Thank God for such kind souls who walk among us, and I am sure that John knew in his soul the part he was playing in God’s plan bringing joy to so many in his community.

  10. What a beautiful, sad, but also very touching piece of writing and a wonderful tribute to John. He made a mark in so may lives without even meaning to. Look at how his legacy lives on. Thank you for writing this and sharing the story with us all and thank you to a dear friend of mine who pointed me in this direction. xx

    • oldereyes Says:

      Thank you very much … and to your friend. This message seems to be reaching farther than I ever expected … whihc may be another of John’s gifts to the world.

  11. territerri Says:

    Beautifully written. I think many of us are like you. We don’t look at the homeless. We pretend not to notice. It’s uncomfortable. I would like to be more like Krista, Todd and Alex. Your words may help me (and others) to see the homeless not as “the homeless” but as people, like the rest of us.

    • Krista Says:

      Please don’t beat yourself up or feel guilty if you have not spoken to a homeless person. I don’t stop everytime I see someone on the street either. I was leary at first when I saw John, but eventually I did stop. I’m sure there are other Johns out there. Unfortunately, there are some homeless, who through behavior or vices, keep us from getting close. I’m sure there are other Johns out there. I wish everyone could meet their John one day. My daughter went to Santa Monica about a week after John’s death and came across a homeless man. She did give him all her change from her wallet. But, along with doing so, she asked how he was. It made him happy that she actually asked how he was!! A key fell out along with the change and he gave it back because he thought it was to something important. He, too, cared. She told him to have a nice day and he did the same to her. I’m proud of her for doing so, but I do caution her to not approach anyone by herself or if it’s not out for others to see. You still have to protect yourself. So, to all who read this, I’m not saying to give to every homeless you see. Just once in a while, take a moment, if the opportunity presents itself, to help or just say hello to a fellow human in need. I know it will change you, especially if you get a smile in return.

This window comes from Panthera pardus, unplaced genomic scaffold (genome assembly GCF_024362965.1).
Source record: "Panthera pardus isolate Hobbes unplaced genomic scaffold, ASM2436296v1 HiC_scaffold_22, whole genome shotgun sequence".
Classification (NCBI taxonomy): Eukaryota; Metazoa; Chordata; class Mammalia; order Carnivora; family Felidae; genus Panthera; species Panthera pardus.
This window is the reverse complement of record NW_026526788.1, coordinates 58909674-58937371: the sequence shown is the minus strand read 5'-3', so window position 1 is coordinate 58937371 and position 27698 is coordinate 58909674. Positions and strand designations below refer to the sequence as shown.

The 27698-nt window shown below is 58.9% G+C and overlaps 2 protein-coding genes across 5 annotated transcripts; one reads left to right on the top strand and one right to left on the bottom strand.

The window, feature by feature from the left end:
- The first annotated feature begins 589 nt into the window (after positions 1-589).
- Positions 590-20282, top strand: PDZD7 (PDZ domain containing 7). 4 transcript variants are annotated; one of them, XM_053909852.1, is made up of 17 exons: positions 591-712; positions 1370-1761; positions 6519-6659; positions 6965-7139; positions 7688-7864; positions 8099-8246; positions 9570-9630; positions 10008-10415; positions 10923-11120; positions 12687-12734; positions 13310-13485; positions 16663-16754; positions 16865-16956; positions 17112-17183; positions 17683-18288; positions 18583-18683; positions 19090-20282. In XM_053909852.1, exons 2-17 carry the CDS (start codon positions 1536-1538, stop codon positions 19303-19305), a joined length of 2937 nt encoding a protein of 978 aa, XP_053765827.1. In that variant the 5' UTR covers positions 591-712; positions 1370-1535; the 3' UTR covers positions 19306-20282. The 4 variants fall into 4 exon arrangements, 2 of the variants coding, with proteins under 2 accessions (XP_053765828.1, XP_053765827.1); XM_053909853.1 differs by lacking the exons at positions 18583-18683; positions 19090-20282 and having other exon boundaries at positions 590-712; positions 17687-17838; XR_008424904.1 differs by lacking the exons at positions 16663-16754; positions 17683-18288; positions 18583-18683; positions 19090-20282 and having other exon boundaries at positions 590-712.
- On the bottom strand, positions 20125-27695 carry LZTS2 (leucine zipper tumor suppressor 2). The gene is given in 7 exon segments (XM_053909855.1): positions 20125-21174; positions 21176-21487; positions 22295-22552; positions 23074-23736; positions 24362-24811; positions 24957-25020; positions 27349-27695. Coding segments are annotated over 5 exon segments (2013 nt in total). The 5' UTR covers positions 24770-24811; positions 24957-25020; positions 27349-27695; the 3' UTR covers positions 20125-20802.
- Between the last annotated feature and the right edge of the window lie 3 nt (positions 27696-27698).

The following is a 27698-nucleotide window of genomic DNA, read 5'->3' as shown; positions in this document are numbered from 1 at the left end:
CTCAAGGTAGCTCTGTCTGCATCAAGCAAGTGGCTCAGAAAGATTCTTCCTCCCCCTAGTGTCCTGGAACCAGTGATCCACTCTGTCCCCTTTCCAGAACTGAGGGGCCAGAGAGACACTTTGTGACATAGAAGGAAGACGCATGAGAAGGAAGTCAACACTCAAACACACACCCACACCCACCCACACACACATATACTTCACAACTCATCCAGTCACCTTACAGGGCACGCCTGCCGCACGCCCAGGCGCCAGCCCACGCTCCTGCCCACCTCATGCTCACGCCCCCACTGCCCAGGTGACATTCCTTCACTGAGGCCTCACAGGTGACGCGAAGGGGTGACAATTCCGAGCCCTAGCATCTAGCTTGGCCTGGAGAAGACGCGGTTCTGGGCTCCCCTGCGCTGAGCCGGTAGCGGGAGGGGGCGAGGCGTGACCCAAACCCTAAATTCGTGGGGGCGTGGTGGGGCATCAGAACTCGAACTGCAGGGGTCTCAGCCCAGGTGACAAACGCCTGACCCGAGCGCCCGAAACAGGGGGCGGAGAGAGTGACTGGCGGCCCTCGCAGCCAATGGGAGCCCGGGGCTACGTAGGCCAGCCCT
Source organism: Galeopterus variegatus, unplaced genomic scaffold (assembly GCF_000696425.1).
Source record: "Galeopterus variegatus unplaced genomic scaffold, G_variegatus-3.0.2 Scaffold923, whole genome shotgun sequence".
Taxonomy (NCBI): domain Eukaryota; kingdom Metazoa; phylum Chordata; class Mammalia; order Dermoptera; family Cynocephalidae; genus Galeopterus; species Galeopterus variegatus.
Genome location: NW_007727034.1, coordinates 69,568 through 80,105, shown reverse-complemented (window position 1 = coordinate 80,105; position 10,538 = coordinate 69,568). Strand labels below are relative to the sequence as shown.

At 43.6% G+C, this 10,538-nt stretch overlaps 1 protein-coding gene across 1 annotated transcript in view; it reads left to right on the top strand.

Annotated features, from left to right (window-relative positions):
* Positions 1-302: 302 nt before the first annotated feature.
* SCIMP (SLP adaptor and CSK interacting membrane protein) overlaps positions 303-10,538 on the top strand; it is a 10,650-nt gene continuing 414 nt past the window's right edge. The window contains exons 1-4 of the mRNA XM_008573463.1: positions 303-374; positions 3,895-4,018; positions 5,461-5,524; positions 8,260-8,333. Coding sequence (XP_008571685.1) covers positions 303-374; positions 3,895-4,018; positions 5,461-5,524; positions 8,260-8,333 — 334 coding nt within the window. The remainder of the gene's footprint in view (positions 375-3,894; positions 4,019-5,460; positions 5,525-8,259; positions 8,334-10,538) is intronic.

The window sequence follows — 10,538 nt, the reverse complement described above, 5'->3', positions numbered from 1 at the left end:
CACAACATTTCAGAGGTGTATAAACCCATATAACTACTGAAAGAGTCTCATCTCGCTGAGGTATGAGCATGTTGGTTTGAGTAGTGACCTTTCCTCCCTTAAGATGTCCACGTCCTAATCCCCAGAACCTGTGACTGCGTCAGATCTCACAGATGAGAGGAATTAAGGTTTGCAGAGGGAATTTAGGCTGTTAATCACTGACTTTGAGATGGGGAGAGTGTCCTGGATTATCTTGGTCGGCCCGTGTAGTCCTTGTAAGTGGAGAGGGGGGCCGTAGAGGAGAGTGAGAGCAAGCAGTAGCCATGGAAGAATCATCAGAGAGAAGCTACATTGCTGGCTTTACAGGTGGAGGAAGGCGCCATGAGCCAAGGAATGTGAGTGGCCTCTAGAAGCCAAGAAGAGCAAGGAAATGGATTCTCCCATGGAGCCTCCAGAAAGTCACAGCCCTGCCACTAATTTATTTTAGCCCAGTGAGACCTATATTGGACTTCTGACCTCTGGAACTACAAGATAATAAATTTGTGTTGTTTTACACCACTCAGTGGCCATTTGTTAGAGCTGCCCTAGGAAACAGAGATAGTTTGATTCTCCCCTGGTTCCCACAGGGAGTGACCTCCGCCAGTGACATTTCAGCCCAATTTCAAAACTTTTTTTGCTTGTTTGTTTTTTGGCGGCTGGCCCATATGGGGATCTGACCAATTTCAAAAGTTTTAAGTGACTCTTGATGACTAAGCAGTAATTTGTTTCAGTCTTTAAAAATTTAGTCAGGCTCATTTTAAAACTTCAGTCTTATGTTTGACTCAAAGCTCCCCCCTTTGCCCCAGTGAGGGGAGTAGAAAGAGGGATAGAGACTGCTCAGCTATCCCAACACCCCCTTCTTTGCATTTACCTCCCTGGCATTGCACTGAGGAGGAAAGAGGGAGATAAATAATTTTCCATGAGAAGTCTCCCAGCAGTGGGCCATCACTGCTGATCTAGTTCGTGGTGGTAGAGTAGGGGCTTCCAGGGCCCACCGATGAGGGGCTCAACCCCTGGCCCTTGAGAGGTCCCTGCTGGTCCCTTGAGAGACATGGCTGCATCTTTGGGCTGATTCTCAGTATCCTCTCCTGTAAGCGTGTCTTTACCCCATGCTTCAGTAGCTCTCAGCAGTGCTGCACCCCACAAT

• oldereyes Says:

      Thanks, Terri. I’m really glad you got to read this post. It probably sits in my top ten favorites, Nothing makes wirting flow like having your heart in it … and my heart was certainly in this story. The fact that Krista, who wrote the letter, found her way here and that it was picked up by the remembering John Berry homeless memorial group on Facebook, makes it even more special, perhaps a way to participate in John’s life posthumously.

  12. Val Says:

    Providing they’re not drunk or otherwise ‘off their faces’ as we sometimes say here in the UK, I generally talk to homeless people because, to me, they are simply ordinary people who have nowhere to live. I don’t differentiate between people just according to their circumstances.

    The tributes to this murdered man are beautiful and your ability to write about it and your feelings surely are too.

Leave a Reply

Fill in your details below or click an icon to log in:

WordPress.com Logo

You are commenting using your WordPress.com account. Log Out /  Change )

Facebook photo

You are commenting using your Facebook account. Log Out /  Change )

Connecting to %s

%d bloggers like this: